Catholic Culture Solidarity
Catholic Culture Solidarity

Pope defends accused bishop, denounces accusers. The pattern is familiar.

By Phil Lawler ( bio - articles - email ) | Jan 19, 2018

In the bad old days, when Catholic parents reported that a priest had abused their child, and/or that the pastor was aware of the abuse, the bishop might scold them, saying that their complaints were nonsense, saying that they had no proof, accusing them of calumny. The bishop might make these harsh statements, in the bad old days, even if he was fully aware of charges against the priest—even if he had encouraged the pastor to resign because of his mishandling of the situation.

These are the bad old days.

But in the bad old days the faithful parents still had some reasons to hope for justice:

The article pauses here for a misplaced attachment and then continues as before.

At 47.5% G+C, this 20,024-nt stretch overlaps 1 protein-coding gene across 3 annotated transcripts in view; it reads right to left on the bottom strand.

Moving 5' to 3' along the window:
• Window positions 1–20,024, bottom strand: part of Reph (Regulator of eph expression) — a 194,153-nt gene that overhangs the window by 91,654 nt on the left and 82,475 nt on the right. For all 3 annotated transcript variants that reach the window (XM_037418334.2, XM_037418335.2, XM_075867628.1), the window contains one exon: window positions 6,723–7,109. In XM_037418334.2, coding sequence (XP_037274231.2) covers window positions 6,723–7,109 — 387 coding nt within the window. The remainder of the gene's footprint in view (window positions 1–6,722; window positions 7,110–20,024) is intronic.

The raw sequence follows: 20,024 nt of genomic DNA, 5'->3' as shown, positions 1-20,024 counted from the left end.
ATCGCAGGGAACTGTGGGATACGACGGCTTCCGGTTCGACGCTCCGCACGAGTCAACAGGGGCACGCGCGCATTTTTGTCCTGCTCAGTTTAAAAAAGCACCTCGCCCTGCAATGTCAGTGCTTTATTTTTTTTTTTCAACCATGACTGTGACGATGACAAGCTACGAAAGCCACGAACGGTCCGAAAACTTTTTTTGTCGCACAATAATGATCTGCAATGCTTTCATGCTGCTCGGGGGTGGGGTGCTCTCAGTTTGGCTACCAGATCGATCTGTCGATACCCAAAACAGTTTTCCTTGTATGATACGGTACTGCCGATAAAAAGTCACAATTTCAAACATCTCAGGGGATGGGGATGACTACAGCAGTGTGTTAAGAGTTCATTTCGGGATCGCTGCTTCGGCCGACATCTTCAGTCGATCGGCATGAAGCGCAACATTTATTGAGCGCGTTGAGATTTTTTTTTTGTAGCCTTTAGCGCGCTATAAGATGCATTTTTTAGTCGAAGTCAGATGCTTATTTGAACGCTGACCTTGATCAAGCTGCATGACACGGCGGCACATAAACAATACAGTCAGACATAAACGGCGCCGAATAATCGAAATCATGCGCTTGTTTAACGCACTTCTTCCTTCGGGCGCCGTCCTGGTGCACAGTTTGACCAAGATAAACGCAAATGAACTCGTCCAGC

• They could hope that a petition to Rome would reach the ears of the Pope. But now it’s the Pope who is denouncing the accusers.
  • They could hope that the secular courts would provide satisfaction. But the secular courts in Chile have already rendered their verdict—acknowledging the strength of the accusations—and the Pope is not swayed.
  • They could hope that mass-media outlets would investigate their claims, putting more pressure on the bishop to take them seriously. But now the mass media still give Pope Francis the friendliest of coverage.

In the bad old days, a bishop could dismiss and insult aggrieved parents just because he could: because no one held him accountable.

These are the bad old days.

Phil Lawler has been a Catholic journalist for more than 30 years. He has edited several Catholic magazines and written eight books. Founder of Catholic World News, he is the news director and lead analyst at See full bio.

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